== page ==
We were married 32-years, and together 33. I heard his stories over and over again and never tired of hearing them. I laughed every time, sometimes even harder then I did the first time I heard them.
When it was his bachelor party time, he was a little afraid that his shenanigans played on his buddies on their bachelor party nights just might come back to haunt him.
He told me the story of he and his buds taking another of their inner circle and the groom-to-be out for a night of fun. They got him extremely drunk, then brought him to a nurse friend who put him in a head to toe cast leaving his eyes uncovered, his mouth opened and breathing holes! But everything else was covered in white casting plaster.
He told me that they brought him into the local emergency room and had a medical person do the casting because they didn't want to risk suffocating him! (This was in the 70's, and obviously hospitals and their personnel were more lenient back then. Also, lucky for them they knew the medical technician.)
After the full body cast was on, they took the unsuspecting young man to his bride-to-be's home. They rang the doorbell and hid. The door opened, and with a loud thud, he fell forward straight into the house. The boys heard the women screech and they took off running.
Philip was doubled over laughing so hard he could barely make it back to the car. Later he learned it took the entire night to chisel him out of his body cast.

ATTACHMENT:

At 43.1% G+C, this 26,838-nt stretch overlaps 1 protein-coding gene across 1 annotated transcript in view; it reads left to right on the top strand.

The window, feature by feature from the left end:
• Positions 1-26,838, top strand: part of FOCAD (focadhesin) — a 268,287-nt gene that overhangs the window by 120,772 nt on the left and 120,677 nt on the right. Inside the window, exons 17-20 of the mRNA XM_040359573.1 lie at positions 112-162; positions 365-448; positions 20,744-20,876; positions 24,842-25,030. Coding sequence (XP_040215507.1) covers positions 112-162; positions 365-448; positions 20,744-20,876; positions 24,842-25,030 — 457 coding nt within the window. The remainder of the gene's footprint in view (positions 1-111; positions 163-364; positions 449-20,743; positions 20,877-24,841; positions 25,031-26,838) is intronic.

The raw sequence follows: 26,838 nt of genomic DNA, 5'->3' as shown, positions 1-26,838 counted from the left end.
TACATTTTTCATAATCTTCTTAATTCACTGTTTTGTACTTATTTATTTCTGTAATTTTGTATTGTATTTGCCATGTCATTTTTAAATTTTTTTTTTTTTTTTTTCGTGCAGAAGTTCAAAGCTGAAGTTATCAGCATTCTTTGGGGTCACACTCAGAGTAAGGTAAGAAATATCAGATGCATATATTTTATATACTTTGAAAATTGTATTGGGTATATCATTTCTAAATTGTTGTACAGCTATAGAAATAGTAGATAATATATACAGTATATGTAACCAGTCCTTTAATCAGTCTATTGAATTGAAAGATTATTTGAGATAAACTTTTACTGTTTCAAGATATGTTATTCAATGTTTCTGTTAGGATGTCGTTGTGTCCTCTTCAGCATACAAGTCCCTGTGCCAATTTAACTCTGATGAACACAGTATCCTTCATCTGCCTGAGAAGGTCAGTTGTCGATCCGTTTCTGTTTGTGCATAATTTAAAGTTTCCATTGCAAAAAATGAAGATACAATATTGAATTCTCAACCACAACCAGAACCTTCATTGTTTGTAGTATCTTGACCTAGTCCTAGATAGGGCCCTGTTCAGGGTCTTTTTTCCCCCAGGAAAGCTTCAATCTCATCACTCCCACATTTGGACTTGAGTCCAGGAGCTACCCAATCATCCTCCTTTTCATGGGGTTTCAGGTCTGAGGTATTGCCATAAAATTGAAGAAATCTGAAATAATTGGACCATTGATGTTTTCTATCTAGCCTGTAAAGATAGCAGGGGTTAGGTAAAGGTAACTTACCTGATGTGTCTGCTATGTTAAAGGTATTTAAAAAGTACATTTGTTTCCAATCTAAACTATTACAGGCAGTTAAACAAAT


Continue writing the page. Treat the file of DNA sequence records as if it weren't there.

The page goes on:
Another close friend and groom-to-be, was taken out and gotten drunk, (a reoccurring theme), then put on the Long Island railroad train. They handcuffed him to one of the center poles and stripped him naked...and left him.
As the story goes, he wasn't found until all the routes were done and the trains were brought in to be cleaned in the wee hours of the night! He made it to his wedding in the nick of time.
As hilarious as I thought these stories were, my all-time favorite took place when Philip was a high school freshman. He told me that he and his buddy, Vinnie, who was under five feet, decided to go to the local diner on bowling night.
Historically, bowling night filled the diner. They planned and choreographed their bit to perfection. (Remember Philip was a want-a-be actor/director his entire life.)
Philip entered the diner first. He wore a caftan type robe, a gold turban covering his curls, dark pancake makeup with a red dot between his eyes. He walked in and the loud congeniality of the diners came to an immediate hush.
Philip took a seat at the farthest end of the counter, took out his newspaper and with great flourish he opened it, spread it out and folded it to appear to read a section. The diners relaxed and began their loud chatter again, when Vinnie arrived.
Tiny Vinnie was dressed identically as Philip, but he was carrying a hatbox. Again the diners became silent as all eyes were on the two men in robes with dots on the foreheads. Vinnie took a seat at the farthest opposite end of the diner counter, and he waited for the diners to become accustomed to the spectacle.
Once all was normal in the diner again, Vinnie opened up the hatbox, removed a wax head from the box and began a chant. Everyone was starring when Vinnie took out a long knitting needle from under his robe and ceremoniously, with a loud chant stabbed the waxed head.
In unison, Philip grabbed his head, screamed and fell to the floor! Pandemonium broke out. The diners jumped over the tables and over each other in a scramble to save themselves and get out of the diner all the time shrieking and screaming with fear.
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